Focaccia is a flatbread oven-baked from Italy which is similar in style and texture to pizza dough. It’s commonly offered as a side to different Italian meals or used as a sandwich bread. With rosemary, focaccia’s popularity is in part due to its versatility in being served as an appetizer, snack, or table bread as needed. Think of focaccia as a sort of pizza without the cheese and toppings. In some sense of the word, it’s simply bread and herbs. This allows easy customizations to be made and in Italy as well as Italian communities worldwide, it’s an absolute favourite.
From Lebanon and Syria, manakeesh is a flatbread that relies on olive oil brushed over its top, a covering of za’atar, and is topped with everything from seasoned ground beef to mild cheese. Manakeesh is probably one of the closer flatbreads on this list to a pizza and comes with many centuries of history behind it. The manakeesh dough needs to be rolled flat and then, pressed with the fingertips to create the necessary dips for the toppings to congregate in. Manakeesh recipes have been shared generationally, usually baked in time for breakfast or lunch, and in Lebanon are traditionally prepared by women in a communal oven in the morning. Then, the manakeesh sits out for the whole family to eat.
Although these are all amazing flatbreads when prepared correctly and authentically, as a Lebanese Toronto restaurant, there’s only one that really gets us and that’s manakeesh. In preparing our manakeesh, we have taken it back to authentic open flame baking. That’s how they do it in Lebanon and around the world, and that’s what you’ll taste here at Al’deewan Bakery. There are places you can find flatbreads in Toronto but none like this. There’s a huge difference between authentic open flame baking and not having that open flame.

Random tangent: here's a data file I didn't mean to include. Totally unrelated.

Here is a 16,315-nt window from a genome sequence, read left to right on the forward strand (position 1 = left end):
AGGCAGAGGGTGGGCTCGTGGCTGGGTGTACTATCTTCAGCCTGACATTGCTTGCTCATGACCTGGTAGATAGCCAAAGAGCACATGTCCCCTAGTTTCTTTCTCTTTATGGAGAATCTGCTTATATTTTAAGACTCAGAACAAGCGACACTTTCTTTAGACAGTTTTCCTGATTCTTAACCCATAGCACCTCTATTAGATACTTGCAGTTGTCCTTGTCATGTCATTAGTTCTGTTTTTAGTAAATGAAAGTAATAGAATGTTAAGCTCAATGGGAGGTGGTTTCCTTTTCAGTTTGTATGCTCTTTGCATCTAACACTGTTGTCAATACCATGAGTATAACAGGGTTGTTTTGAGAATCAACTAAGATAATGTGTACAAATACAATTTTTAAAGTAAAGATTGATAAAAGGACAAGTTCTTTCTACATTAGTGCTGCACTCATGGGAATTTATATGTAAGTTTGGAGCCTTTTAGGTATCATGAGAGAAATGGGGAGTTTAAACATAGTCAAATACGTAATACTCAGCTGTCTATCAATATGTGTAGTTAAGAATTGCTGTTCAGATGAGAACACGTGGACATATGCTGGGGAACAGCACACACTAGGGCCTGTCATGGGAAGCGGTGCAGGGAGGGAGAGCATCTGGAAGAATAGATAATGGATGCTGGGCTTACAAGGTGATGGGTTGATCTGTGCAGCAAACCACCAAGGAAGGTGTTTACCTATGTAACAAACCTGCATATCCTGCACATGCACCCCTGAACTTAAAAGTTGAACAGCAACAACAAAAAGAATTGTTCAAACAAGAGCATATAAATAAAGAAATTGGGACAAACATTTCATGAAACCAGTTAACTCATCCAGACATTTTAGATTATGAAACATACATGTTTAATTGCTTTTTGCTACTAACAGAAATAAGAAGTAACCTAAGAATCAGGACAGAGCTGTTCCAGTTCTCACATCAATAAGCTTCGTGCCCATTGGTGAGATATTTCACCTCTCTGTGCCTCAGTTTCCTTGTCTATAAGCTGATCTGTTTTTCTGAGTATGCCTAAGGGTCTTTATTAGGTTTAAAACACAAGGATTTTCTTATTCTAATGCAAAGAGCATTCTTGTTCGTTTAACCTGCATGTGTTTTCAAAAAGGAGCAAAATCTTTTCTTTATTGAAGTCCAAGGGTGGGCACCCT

Hot and delicious manakeesh comes as low as $2.50 + tax and includes customizations like cheese, cheese and beef, zaatar manakeesh, beef manakeesh, and more. We’ve also got plenty of other menu options like falafel wraps, hummus plates, zatar veggie sauce, spinach and cheese flatbreads, baba ganoush plates, veggie pizas, sujur saugage flatbreads, kishk, and more. We’ve invested a lot in getting the menu just right and ensuring the method of preparation is top notch. We’ve got something for everyone at Al’deewan Bakery and if you’ve never had an internationally influenced flatbread like Lebanese-style manakeesh, here’s your chance. The oven’s on, the bread’s in the oven, and we’re cooking up some amazing flavours every day of the week so be sure to stop in during business hours. For the best tasting manakeesh in Toronto, the GTA, and dare we say it Ontario, try Al’deewan Bakery.